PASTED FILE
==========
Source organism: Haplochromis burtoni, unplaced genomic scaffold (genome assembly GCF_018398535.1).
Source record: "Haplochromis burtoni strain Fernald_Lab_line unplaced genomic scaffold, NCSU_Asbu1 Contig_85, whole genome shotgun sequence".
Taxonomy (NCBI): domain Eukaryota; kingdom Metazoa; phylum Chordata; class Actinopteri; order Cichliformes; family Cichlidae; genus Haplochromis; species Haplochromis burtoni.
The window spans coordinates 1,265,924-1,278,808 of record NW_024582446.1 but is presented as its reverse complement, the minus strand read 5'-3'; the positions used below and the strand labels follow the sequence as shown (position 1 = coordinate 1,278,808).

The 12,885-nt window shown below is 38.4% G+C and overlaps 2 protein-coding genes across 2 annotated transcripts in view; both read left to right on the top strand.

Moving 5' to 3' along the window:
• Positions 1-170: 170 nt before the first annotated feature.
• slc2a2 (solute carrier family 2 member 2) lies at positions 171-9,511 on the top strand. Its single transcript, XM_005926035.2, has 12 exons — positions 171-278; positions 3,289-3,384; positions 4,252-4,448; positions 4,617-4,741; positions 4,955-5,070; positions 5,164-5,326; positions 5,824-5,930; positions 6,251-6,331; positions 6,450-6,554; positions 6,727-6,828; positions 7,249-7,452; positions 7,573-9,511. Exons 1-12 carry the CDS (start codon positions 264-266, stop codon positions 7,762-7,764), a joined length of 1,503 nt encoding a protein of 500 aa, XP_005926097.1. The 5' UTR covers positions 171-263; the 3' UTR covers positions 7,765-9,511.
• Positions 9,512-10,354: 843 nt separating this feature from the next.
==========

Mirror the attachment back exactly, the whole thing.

Source organism: Haplochromis burtoni, unplaced genomic scaffold (genome assembly GCF_018398535.1).
Source record: "Haplochromis burtoni strain Fernald_Lab_line unplaced genomic scaffold, NCSU_Asbu1 Contig_85, whole genome shotgun sequence".
Taxonomy (NCBI): domain Eukaryota; kingdom Metazoa; phylum Chordata; class Actinopteri; order Cichliformes; family Cichlidae; genus Haplochromis; species Haplochromis burtoni.
The window spans coordinates 1,265,924-1,278,808 of record NW_024582446.1 but is presented as its reverse complement, the minus strand read 5'-3'; the positions used below and the strand labels follow the sequence as shown (position 1 = coordinate 1,278,808).

The 12,885-nt window shown below is 38.4% G+C and overlaps 2 protein-coding genes across 2 annotated transcripts in view; both read left to right on the top strand.

Moving 5' to 3' along the window:
• Positions 1-170: 170 nt before the first annotated feature.
• slc2a2 (solute carrier family 2 member 2) lies at positions 171-9,511 on the top strand. Its single transcript, XM_005926035.2, has 12 exons — positions 171-278; positions 3,289-3,384; positions 4,252-4,448; positions 4,617-4,741; positions 4,955-5,070; positions 5,164-5,326; positions 5,824-5,930; positions 6,251-6,331; positions 6,450-6,554; positions 6,727-6,828; positions 7,249-7,452; positions 7,573-9,511. Exons 1-12 carry the CDS (start codon positions 264-266, stop codon positions 7,762-7,764), a joined length of 1,503 nt encoding a protein of 500 aa, XP_005926097.1. The 5' UTR covers positions 171-263; the 3' UTR covers positions 7,765-9,511.
• Positions 9,512-10,354: 843 nt separating this feature from the next.